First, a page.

Chased by constant stream of notifications


Christian Life


People taking photos with their smartphone. Photo EPA, Reba Saldanha

We must be constantly available in modern society. Our smartphone enables others to reach us at all times. Sometimes, that is handy. However, it also has another side: more and more people experience stress. It can even lead to a digital burn-out. How can we avoid this?

The German Clara Hahn could not go a moment without her smartphone. Ten minutes of not checking your cell phone? Impossible for her. Even when she was watching her three-year-old daughter fall asleep, she could not resist the temptation of checking her messages. Not until her own daughter accused her of this did she realise her addiction. After that discovery, she decided to live with an old Nokia cell phone. PRO writes this story, based on an article in the German weekly Die Zeit, as an example of how quickly a smartphone can overtake our whole life.

After she put away her smartphone, Hahn experienced real withdrawal symptoms. She lived in constant fear of missing something and reached in her pocket several times a day, in vain.

Nowadays, Hahn is the head of a coaching agency in Berlin. She notices that people are “constantly on alert.” Breaking news, push notifications, and message notifications are constantly sent to us and demand an immediate response, she says. That constant stream of stimuli can lead to permanent stress.

Research on digital stress

Research shows that addiction to smartphones and the resulting stress thereof is not rare. The VOCER Institute for Digital Resilience in Hamburg discovered that 39 per cent of 14-29-year-olds say that social media impacts their psychological well-being, be it positively or negatively. About 49 per cent of this age group indicated that being constantly available via digital devices causes stress. The researchers questioned 1,000 Germans on thirty aspects of their digital media use. They also interviewed 60 people of various ages and backgrounds in depth.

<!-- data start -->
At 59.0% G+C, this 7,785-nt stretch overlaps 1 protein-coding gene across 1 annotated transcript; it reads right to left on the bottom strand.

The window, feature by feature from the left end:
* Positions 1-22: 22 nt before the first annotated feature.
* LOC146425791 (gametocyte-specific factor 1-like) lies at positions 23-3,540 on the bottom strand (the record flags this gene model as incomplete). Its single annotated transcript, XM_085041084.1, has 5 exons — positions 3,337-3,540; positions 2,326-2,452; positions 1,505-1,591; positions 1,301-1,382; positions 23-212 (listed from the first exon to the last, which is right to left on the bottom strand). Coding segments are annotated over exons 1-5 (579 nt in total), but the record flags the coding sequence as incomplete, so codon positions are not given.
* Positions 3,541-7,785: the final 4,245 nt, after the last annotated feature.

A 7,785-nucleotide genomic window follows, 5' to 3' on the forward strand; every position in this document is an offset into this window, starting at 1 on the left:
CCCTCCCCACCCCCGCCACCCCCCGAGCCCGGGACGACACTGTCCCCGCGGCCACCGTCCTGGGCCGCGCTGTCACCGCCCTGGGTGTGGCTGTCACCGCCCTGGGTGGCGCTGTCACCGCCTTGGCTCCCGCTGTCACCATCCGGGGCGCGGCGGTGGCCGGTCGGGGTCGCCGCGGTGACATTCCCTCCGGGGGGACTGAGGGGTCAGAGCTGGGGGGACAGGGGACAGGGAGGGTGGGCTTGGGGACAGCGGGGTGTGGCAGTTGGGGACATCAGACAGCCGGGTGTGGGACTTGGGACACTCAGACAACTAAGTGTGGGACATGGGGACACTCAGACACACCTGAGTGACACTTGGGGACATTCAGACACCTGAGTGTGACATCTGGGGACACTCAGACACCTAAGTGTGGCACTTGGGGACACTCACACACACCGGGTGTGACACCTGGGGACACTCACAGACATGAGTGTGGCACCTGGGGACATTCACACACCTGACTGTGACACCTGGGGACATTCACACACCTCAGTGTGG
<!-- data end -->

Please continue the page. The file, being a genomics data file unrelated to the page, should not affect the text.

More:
In addition, more than 80 per cent of all examined age groups said that fake news and disinformation are significant problems. Almost all of them also complained about the hate and subjectivity used in discussions on social media.

A large part of the German population is also tired of the news, especially during this time of crisis. At the beginning of the Covid pandemic, the interest in news grew, but now people get stressed out by it. A fifth of the respondents to the survey indicated that they have read less news since the start of the pandemic because it causes them too much stress.

The study concludes that older people are less likely to be overwhelmed by digital devices and social media. The researchers explain this by pointing out that these people know relatively well how to use the media in a targeted manner and are less likely to be influenced by a “fear of missing out”, which is quite common among younger people.

The fact that half of the 14-29-year-olds experience stress from cell phone use is concerning, says Leif Kramp, research coordinator at the Center for Media, Communication and Information Research at the University of Bremen. “Mainly because it is assumed that in this age group, considered the “digital natives”, people know how to use digital media responsibly.”


Reality seems to be the opposite of this expectation. Young people have been socialised with digital media since childhood and let it influence them. Kramp sees that many young people lack digital resilience, which is the “great key competence of the present”.